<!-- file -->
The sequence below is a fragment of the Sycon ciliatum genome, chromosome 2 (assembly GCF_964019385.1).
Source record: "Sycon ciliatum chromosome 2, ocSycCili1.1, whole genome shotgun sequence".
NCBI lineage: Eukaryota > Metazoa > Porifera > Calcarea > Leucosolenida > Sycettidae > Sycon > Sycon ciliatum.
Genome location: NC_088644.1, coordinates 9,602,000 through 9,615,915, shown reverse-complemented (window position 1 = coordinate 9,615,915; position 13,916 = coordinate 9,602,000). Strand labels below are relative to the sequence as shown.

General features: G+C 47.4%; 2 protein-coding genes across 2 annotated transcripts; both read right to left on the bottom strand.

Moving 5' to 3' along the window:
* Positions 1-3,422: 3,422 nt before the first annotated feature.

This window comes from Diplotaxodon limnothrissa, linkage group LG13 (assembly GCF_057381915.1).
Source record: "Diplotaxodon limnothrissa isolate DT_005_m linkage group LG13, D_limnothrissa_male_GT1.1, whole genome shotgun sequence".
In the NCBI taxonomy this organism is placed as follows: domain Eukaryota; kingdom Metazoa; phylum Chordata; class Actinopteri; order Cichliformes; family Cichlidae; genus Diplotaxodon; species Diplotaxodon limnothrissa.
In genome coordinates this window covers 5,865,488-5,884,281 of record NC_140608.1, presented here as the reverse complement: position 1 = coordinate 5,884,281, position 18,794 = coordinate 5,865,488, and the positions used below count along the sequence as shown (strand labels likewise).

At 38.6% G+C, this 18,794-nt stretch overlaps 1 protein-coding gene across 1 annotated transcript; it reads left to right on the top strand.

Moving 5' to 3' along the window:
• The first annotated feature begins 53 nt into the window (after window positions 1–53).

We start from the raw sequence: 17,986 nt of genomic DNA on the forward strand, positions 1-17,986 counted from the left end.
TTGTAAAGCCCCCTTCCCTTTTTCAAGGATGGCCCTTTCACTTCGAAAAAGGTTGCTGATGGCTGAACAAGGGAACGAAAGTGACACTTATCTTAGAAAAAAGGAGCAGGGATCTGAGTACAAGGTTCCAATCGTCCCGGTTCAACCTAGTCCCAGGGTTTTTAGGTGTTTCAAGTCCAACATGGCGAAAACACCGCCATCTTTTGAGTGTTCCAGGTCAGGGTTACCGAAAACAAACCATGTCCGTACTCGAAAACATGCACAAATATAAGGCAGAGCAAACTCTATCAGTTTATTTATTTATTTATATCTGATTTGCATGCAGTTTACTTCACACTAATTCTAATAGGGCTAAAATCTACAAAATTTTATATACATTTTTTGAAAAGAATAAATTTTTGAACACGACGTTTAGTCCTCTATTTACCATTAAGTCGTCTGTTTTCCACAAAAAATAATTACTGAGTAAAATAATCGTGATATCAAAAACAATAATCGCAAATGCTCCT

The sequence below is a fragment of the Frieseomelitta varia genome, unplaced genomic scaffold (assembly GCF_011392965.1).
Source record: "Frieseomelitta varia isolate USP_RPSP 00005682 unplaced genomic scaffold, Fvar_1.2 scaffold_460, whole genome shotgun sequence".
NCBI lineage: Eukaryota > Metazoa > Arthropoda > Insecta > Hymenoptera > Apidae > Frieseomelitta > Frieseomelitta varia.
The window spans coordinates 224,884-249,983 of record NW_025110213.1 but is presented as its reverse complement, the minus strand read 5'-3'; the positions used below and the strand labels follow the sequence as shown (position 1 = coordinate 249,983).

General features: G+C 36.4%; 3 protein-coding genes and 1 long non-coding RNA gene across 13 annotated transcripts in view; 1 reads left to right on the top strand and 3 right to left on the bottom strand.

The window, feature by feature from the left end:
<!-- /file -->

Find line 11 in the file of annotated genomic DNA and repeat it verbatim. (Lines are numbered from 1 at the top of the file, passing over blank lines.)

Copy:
In genome coordinates this window covers 5,865,488-5,884,281 of record NC_140608.1, presented here as the reverse complement: position 1 = coordinate 5,884,281, position 18,794 = coordinate 5,865,488, and the positions used below count along the sequence as shown (strand labels likewise).